Small bowel interventions include a duodenal-jejunal bypass liner that functions as a malabsorptive device preventing contact of food substances with the intestinal mucosa. It anchors from the duodenal bulb and extends to the proximal jejunum and dwells there for 12 months. Longer term results are lacking, and six month case series data show modest weight loss (6-7 kg in 19 people with BMI 34-38) and conflicting results on diabetes outcomes.123 A randomized trial including more than 300 people in the US was stopped owing to higher than anticipated rates of hepatic abscess. Duodenal mucosal resurfacing is another technique that uses a catheter to heat ablate the duodenal mucosa, which may result in improved glycemic control. A small case series study involving 39 patients showed glycated hemoglobin to be improved by 1.4% or 0.7% at six months depending on long or short ablation.124 Interestingly, no correlation was seen between magnitude of weight loss and glycemic improvement. An international multicenter case series study examined duodenal mucosal resurfacing in 46 patients with type 2 diabetes with and without fatty liver disease and showed a 0.9% reduction in glycated hemoglobin and improvement in liver enzymes at 12 months.125126 For all these EBPs, additional studies are needed on long term efficacy, outcomes of metabolic diseases, and comparisons with best available drug therapy and bariatric surgical options.


Considering the substantial advances in the understanding of the disease of obesity, its management, and MBS specifically, the leaderships of the ASMBS and IFSO recently produced a joint statement summarizing the literature and updating the recommended indications for MBS.127 These include consideration of MBS in people with lower BMIs (BMI 30-35 with metabolic disease (including type 2 diabetes) if non-surgical therapy is ineffective; BMI 35-40 with or without comorbid conditions), in people with different ethnic backgrounds (Asians with BMI >27.5), in younger and older patients, and as a bridge to other medically necessary procedures such as joint replacement or organ transplantation. The recommendation for metabolic disease treatment with MBS at lower BMI is consistent with and supported by a previous statement from international diabetes organizations from the second Diabetes Surgery Summit (DSS-II) in 2016, which summarized the large body of data from RCTs in people with class 1 obesity and type 2 diabetes.21

These guidelines now go beyond those from the National Institute for Health and Care Excellence (NICE) in the UK, which state that bariatric surgery is a recommended treatment option for people with a BMI of 40 or more or between 35 and 40 with other significant disease (for example, type 2 diabetes or high blood pressure) that could be improved if they lost weight.128 However, the NICE and ASMBS/IFSO guidelines are consistent for adults with recent onset of type 2 diabetes whose diagnosis has been made within the previous 10 years, as NICE recommends offering an expedited assessment for bariatric surgery to people with a BMI of 35 or over, for those with a BMI of 30 to 34.9, and for people of South Asian, Chinese, other Asian, Middle Eastern, Black African, or African-Caribbean family background with a BMI of 27.5 and over. Although the US Preventive Services Task Force recommends that clinicians offer or refer adults with a BMI of 30 or higher for intensive, multicomponent behavioral interventions (B recommendation), it does not provide any recommendations on MBS.129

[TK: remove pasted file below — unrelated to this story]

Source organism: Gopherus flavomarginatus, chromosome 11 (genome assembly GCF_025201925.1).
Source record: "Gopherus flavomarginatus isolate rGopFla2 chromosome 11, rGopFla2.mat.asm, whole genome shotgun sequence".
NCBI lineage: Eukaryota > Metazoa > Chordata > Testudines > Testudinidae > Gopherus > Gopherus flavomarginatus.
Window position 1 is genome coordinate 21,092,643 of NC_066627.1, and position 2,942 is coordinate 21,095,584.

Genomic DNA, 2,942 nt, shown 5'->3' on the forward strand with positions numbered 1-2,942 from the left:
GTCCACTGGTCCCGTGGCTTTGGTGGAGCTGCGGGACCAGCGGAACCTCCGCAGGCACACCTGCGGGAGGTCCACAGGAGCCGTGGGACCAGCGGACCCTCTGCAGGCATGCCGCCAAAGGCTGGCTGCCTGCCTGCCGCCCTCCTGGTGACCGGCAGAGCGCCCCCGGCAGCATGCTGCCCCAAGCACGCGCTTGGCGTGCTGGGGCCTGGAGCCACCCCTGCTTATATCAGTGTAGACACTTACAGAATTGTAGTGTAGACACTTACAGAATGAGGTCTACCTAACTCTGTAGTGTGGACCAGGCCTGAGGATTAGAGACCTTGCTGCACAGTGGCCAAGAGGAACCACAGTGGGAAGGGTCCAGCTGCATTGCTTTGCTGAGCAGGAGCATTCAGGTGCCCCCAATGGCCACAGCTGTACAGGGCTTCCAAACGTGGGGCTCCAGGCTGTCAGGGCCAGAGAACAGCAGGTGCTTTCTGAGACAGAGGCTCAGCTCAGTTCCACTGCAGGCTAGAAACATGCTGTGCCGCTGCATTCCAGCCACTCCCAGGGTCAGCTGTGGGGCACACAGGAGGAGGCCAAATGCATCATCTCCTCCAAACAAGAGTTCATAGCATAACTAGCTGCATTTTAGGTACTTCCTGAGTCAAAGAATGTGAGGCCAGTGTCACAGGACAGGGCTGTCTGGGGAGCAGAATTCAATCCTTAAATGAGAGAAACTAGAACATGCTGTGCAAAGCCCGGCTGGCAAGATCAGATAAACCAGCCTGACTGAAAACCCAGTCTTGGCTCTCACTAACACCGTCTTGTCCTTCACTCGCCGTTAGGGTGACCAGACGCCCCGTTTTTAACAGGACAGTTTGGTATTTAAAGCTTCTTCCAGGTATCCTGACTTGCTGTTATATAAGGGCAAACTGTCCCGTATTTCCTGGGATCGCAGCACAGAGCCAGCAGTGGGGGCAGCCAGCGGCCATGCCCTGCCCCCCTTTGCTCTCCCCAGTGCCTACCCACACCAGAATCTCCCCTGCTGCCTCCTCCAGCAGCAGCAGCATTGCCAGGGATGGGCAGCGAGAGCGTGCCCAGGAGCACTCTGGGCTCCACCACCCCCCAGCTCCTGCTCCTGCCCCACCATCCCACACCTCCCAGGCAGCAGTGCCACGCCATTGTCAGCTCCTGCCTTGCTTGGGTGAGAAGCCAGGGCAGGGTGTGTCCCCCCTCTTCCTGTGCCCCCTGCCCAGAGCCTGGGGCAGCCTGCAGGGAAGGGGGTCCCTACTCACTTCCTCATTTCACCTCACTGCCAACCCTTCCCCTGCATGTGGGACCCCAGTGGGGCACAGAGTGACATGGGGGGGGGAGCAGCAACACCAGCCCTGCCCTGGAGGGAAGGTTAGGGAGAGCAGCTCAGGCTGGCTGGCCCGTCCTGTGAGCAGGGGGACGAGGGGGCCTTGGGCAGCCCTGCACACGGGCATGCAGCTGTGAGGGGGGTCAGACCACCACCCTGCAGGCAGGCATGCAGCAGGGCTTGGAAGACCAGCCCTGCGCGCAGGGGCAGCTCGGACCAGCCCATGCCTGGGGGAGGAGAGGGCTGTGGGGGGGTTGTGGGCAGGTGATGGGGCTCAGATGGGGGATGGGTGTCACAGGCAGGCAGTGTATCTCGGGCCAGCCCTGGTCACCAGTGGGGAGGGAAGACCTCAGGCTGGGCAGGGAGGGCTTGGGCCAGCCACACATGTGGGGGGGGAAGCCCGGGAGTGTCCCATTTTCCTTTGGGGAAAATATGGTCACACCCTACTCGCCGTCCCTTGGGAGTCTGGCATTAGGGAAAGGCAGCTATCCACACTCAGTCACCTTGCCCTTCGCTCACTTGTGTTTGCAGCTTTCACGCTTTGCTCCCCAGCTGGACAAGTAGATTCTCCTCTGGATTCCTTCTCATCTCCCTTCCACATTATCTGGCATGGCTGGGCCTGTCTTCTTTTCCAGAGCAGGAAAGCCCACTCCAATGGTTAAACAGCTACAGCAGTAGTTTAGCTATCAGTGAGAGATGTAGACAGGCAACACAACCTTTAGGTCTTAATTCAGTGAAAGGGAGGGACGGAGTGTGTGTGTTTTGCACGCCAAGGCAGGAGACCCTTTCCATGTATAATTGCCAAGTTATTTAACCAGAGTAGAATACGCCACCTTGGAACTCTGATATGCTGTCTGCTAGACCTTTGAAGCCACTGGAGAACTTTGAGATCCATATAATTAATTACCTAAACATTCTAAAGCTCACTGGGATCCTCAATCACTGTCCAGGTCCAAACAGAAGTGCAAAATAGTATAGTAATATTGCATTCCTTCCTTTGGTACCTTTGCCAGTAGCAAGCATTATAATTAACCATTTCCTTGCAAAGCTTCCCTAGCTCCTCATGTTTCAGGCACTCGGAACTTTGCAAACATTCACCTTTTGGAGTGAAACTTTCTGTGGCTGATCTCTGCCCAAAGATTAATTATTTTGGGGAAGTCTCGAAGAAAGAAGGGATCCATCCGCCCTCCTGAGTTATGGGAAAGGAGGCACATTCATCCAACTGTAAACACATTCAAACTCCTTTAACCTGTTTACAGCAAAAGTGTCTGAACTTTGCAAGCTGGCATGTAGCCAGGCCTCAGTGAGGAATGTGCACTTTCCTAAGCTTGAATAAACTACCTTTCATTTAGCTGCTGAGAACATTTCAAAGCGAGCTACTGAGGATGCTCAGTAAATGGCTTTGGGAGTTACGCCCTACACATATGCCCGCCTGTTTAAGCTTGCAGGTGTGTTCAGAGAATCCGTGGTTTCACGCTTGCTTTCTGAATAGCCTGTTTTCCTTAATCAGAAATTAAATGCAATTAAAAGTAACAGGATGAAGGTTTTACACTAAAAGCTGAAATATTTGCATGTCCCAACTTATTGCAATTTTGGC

The escalating rates of obesity and type 2 diabetes have increased interest in MBS to reduce the long term complications of these diseases. The evidence base for MBS has grown substantially over recent decades, but further research is urgently needed to fill major gaps and inform clinical decision making. Recent five year and 10 year randomized trials provide strong evidence supporting the long term effectiveness and safety of sleeve gastrectomy, RYGB, and biliopancreatic diversion. MBS has a lasting positive impact on weight loss and comorbidity improvement, especially in patients with type 2 diabetes. However, different procedures have trade-offs, with RYGB and biliopancreatic diversion offering the greatest improvement but carrying higher risks.

A major challenge to the field is the lack of a large, long term trial comparing MBS with best available medical treatment for obesity, particularly given the influx of new anti-obesity drugs, which now rival some MBS operations in terms of weight loss outcomes. We believe that the long term path forward for many patients with severe obesity will not be an either/or choice with regard to MBS and anti-obesity drugs but will be more of an adjuvant therapeutic approach. Finally, given the potential for some negative medical and psychological consequences of MBS, long term follow-up and psychosocial support are crucial. Primary care providers can help to mitigate potential harms of MBS by encouraging appropriate follow-up and screenings (box 1).130